While pulling uphill onto the I-75 on-ramp at Wildwood, our Toyota Sequoia's dashboard lights up like the console of the Starship Enterprise. Now what? We pulled off the side of the ramp and shut everything down and tried again. The bright array of lights stubbornly stays on, but everything works fine: brakes, transmission, windows, everything we can think to test. No smoke or fluids boiling over so there is no outward sign of mechanical failure. The Toyota owner's manual is no help what-so-ever. Well, so much for detailed planning. My garage at home is already closed, so I'll have to wait until morning to find out if they can offer any telephone assistance. We start off again, slowly at first, then getting back to cruising speed after a few minutes when nothing major falls off. At least it isn't raining.

We pull into the Live Oak shrouded park at White Springs a little after 6:00 pm, and after a few minutes are on our way to one of the last remaining campsites. The campground filled with drop-ins in just a few hours after we called, but we did get one of the few remaining pull-through sites – meaning we don't have to back in – and were set up in a matter of minutes. It is hot and humid, just like home, so sitting outside is out of the question. Time for a glass of wine and a piece of chocolate.

Day 2

Good news! The lights are off on the Sequoia’s dashboard as I start the truck first thing Thursday morning. Whatever Gremlins were running around the SUV have left, or at least they're still asleep. We take our time eating breakfast and walking Taz before even seriously thinking about where we are going next. Taz, our twelve year old Golden Retriever, balks at breakfast, and for the first time in recorded history refuses to eat. We suspect something wrong with the canned dog food and open a fresh can from a different style of food. Nope, he's not having any of it. He's ready to go home and he isn't going to eat until we do. We walk completely around the beautiful park under the live oaks and Spanish Moss but that does nothing to spark his appetite.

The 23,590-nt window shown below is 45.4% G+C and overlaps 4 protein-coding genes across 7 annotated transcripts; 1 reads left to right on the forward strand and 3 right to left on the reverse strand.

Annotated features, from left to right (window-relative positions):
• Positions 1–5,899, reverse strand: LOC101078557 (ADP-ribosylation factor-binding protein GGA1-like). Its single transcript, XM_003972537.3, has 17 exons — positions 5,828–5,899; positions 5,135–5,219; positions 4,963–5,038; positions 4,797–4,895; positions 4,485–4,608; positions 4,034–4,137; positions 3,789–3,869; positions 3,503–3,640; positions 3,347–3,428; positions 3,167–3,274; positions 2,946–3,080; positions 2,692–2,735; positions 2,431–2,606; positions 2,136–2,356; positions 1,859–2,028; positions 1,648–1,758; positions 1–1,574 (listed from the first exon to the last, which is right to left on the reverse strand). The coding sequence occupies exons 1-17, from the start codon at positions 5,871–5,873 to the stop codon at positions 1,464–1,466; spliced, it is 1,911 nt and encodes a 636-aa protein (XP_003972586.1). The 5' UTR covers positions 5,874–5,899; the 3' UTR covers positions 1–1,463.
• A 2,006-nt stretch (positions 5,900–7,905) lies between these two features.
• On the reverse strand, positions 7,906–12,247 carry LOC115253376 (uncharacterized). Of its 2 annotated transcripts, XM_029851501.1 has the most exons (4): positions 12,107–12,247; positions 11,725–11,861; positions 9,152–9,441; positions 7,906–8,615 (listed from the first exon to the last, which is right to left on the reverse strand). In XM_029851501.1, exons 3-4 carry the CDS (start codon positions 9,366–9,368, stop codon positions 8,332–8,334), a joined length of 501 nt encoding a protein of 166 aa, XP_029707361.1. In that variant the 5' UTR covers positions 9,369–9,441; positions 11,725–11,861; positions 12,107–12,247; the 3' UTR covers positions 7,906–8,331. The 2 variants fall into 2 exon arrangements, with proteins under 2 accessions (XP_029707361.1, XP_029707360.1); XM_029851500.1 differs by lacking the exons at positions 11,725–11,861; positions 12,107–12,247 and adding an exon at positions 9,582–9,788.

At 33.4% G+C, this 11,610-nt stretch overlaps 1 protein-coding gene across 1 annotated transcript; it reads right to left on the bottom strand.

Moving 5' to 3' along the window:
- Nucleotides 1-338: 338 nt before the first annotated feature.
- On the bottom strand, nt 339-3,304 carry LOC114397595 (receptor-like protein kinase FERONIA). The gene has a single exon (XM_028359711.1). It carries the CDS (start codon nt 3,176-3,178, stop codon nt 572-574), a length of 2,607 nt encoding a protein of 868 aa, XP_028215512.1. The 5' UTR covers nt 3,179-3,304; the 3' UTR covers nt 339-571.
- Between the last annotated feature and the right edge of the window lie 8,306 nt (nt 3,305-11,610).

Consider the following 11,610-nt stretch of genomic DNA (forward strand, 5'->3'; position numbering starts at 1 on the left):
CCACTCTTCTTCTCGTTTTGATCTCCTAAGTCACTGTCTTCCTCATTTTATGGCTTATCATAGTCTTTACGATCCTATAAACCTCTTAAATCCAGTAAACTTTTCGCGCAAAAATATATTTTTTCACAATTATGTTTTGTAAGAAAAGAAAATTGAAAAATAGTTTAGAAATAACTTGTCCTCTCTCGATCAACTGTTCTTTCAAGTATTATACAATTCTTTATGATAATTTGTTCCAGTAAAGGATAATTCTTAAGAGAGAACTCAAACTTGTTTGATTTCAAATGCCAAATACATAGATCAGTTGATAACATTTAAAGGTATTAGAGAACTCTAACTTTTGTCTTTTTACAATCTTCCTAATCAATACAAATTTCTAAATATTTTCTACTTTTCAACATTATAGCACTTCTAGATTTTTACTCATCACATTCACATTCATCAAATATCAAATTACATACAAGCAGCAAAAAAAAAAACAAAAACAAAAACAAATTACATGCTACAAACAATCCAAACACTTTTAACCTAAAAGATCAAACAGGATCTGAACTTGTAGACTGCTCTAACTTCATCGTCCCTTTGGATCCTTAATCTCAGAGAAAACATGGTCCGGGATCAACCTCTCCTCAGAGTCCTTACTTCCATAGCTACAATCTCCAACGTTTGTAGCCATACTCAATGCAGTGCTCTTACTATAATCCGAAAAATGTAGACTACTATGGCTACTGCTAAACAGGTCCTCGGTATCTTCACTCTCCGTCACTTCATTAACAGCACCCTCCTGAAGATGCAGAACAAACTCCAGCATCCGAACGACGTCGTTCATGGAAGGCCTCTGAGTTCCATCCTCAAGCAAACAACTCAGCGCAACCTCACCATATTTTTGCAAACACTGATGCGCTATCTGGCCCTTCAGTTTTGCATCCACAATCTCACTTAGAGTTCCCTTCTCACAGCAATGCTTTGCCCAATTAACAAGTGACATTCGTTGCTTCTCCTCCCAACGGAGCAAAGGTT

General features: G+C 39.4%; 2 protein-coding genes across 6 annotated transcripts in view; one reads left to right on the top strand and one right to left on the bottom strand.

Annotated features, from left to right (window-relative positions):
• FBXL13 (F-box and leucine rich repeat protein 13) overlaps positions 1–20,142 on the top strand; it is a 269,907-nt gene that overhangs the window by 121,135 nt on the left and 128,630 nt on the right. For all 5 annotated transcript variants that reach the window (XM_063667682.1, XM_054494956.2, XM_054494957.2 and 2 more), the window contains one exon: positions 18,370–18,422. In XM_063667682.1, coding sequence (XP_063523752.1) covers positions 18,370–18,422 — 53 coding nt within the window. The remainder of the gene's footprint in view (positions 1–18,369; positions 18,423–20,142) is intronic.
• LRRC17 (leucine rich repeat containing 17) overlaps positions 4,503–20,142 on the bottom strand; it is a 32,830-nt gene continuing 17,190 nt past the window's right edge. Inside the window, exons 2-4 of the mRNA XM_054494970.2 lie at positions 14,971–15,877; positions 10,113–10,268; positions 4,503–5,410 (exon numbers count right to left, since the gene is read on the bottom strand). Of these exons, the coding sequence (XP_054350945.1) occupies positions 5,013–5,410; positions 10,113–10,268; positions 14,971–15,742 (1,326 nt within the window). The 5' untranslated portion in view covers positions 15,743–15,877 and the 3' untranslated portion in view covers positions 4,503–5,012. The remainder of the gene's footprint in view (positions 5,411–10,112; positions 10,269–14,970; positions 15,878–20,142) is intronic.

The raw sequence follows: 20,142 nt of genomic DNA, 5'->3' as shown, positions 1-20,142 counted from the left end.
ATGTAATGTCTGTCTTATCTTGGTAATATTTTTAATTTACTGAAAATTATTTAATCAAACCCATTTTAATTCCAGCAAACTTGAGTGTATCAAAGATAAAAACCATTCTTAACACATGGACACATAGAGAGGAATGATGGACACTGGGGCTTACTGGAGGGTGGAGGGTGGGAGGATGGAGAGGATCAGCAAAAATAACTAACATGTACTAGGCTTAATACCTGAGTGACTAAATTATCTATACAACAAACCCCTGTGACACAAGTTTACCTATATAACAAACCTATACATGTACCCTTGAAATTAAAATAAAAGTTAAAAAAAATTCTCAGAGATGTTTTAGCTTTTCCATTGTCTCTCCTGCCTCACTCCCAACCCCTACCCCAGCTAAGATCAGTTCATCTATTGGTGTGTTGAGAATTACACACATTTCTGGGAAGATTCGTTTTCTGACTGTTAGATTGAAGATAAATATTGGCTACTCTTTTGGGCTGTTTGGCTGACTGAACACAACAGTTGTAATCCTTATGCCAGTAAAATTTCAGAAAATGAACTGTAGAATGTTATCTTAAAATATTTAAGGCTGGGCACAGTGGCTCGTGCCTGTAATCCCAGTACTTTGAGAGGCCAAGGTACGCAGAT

I've always wanted to paddle the headwaters of the Suwannee River at the Stephen C. Foster State Park, near Fargo, Georgia. [While the city, county and most other names are spelled Suwanee, the river itself is usually spelled Suwannee] We've been there before, once even taking our own kayaks, but between bad weather and forest fires, we've never actually paddled there. We figured we'd spend a couple of days and see if we could rent kayaks or at least a canoe and take a look. We put away the breakfast dishes and slowly head up SR 153 toward Fargo, enjoying the ride and waving at people along the way mowing their grass or checking mail. Southern hospitality is no joke.

We stop at the Suwannee River Visitors Center on US 441 in Fargo, but it is locked up tight. We've passed the attractive, modern looking center many times in the past, but the one time we actually try to visit, it's closed. Several pickup trucks with empty, small boat trailers wait patiently in a neat row by the side of the boat ramp. The Suwannee River isn't very high even after all the rains, but it is better than when we were here during the drought five years ago and the bottom of the concrete ramp was fifteen feet from the water's edge.

Suwannee River Visitor Center, Fargo, Georgia

As I pull out of the drive way headed to the Stephen C. Foster State Park seventeen miles away, my dashboard once again lights up, with at least four different warning lights just as the last bar fades from my cellphone coverage icon. 

NEXT: Finally! Paddling the Suwannee, at: